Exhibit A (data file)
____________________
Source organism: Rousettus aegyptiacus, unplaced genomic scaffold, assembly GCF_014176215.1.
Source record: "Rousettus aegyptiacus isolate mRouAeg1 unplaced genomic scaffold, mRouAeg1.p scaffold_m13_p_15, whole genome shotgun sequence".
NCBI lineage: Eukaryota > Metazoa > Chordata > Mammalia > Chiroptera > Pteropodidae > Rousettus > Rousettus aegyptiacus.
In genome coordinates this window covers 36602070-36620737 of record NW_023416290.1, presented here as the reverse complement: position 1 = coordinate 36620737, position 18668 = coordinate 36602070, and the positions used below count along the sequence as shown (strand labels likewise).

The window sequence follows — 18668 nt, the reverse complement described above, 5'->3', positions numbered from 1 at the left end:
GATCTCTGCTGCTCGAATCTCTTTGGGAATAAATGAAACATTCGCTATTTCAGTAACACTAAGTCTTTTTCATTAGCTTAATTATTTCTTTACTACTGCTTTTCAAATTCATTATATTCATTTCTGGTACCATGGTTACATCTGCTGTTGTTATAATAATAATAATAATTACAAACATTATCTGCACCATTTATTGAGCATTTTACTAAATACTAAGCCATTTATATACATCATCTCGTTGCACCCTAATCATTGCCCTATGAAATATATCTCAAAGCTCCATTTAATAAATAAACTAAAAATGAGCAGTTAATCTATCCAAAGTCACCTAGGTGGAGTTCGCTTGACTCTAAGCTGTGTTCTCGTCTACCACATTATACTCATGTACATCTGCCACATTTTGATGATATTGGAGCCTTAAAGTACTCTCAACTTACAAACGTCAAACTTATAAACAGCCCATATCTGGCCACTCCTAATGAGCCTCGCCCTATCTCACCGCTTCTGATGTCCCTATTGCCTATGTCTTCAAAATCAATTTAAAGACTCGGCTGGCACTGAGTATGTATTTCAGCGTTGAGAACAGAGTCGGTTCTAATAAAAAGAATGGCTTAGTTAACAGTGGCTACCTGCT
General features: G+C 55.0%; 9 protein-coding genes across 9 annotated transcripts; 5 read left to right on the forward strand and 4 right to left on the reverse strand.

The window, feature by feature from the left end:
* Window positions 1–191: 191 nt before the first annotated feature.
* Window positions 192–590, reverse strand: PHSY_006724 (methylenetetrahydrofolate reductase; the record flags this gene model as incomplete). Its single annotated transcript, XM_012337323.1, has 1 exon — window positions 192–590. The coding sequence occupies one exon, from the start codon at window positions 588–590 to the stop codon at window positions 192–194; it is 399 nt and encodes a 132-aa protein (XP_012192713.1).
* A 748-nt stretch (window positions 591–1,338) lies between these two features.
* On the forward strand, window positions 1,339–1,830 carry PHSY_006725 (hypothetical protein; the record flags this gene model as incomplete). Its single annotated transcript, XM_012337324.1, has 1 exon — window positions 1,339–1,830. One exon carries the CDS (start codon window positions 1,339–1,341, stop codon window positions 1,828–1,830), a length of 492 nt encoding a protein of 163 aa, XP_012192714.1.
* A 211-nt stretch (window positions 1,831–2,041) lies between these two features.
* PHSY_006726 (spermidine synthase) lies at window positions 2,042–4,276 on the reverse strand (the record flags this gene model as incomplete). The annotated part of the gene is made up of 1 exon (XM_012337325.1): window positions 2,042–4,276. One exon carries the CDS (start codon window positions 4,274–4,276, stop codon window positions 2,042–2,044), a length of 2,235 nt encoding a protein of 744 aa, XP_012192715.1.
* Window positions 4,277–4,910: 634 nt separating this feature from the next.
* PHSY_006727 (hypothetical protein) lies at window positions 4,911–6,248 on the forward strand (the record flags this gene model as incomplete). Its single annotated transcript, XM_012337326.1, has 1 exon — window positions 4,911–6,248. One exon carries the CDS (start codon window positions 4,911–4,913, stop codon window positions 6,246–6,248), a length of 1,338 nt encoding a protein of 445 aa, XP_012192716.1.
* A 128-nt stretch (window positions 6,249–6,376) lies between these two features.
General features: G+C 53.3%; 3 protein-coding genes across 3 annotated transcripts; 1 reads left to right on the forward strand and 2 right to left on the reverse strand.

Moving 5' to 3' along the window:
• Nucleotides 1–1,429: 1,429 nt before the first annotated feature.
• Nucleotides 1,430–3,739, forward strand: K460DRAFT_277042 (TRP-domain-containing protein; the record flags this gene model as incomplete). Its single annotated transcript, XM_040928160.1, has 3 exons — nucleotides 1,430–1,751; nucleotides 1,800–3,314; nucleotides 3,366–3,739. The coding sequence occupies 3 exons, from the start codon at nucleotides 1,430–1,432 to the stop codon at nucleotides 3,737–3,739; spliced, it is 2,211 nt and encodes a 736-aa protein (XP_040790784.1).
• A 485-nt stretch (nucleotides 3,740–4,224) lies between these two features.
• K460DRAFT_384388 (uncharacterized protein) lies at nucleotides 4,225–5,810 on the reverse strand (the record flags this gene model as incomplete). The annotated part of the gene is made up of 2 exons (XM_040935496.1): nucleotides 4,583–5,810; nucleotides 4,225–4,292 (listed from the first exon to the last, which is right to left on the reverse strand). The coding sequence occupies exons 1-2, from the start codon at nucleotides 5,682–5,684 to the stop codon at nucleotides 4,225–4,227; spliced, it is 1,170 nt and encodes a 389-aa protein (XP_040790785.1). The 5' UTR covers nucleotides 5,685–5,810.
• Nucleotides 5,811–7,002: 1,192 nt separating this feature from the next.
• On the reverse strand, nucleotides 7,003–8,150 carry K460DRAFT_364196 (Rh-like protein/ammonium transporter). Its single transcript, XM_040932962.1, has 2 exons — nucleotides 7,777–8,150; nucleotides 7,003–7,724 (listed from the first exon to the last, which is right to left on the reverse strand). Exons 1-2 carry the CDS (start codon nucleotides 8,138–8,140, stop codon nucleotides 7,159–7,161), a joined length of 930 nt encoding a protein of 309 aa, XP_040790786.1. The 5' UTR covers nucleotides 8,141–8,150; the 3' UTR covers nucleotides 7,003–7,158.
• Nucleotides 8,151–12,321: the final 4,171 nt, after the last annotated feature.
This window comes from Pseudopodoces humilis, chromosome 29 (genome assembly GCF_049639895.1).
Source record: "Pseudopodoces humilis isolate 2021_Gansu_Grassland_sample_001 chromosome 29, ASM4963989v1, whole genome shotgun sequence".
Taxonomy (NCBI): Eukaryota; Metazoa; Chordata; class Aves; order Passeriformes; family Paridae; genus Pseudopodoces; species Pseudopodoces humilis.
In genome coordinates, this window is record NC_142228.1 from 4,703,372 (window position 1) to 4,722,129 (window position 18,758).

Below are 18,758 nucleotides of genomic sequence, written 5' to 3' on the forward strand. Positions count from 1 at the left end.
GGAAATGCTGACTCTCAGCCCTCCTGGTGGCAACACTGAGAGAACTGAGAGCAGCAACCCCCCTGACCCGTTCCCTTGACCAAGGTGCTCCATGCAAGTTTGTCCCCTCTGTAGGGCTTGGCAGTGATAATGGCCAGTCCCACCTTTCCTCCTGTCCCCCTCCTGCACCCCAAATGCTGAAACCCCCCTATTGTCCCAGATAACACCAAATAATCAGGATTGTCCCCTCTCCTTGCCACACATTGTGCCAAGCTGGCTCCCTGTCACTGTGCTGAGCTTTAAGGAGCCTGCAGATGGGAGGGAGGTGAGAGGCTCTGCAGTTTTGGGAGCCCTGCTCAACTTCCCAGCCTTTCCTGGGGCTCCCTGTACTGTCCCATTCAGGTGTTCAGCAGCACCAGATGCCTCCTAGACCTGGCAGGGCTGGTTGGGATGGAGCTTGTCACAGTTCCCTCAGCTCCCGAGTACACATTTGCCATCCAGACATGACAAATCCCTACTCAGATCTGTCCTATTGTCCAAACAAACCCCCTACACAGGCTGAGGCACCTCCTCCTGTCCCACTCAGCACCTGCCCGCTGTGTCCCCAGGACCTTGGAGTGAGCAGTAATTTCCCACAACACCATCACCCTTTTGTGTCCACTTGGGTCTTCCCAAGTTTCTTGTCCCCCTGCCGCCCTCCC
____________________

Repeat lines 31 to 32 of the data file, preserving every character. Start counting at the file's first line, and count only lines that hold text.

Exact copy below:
Below are 18,758 nucleotides of genomic sequence, written 5' to 3' on the forward strand. Positions count from 1 at the left end.
GGAAATGCTGACTCTCAGCCCTCCTGGTGGCAACACTGAGAGAACTGAGAGCAGCAACCCCCCTGACCCGTTCCCTTGACCAAGGTGCTCCATGCAAGTTTGTCCCCTCTGTAGGGCTTGGCAGTGATAATGGCCAGTCCCACCTTTCCTCCTGTCCCCCTCCTGCACCCCAAATGCTGAAACCCCCCTATTGTCCCAGATAACACCAAATAATCAGGATTGTCCCCTCTCCTTGCCACACATTGTGCCAAGCTGGCTCCCTGTCACTGTGCTGAGCTTTAAGGAGCCTGCAGATGGGAGGGAGGTGAGAGGCTCTGCAGTTTTGGGAGCCCTGCTCAACTTCCCAGCCTTTCCTGGGGCTCCCTGTACTGTCCCATTCAGGTGTTCAGCAGCACCAGATGCCTCCTAGACCTGGCAGGGCTGGTTGGGATGGAGCTTGTCACAGTTCCCTCAGCTCCCGAGTACACATTTGCCATCCAGACATGACAAATCCCTACTCAGATCTGTCCTATTGTCCAAACAAACCCCCTACACAGGCTGAGGCACCTCCTCCTGTCCCACTCAGCACCTGCCCGCTGTGTCCCCAGGACCTTGGAGTGAGCAGTAATTTCCCACAACACCATCACCCTTTTGTGTCCACTTGGGTCTTCCCAAGTTTCTTGTCCCCCTGCCGCCCTCCC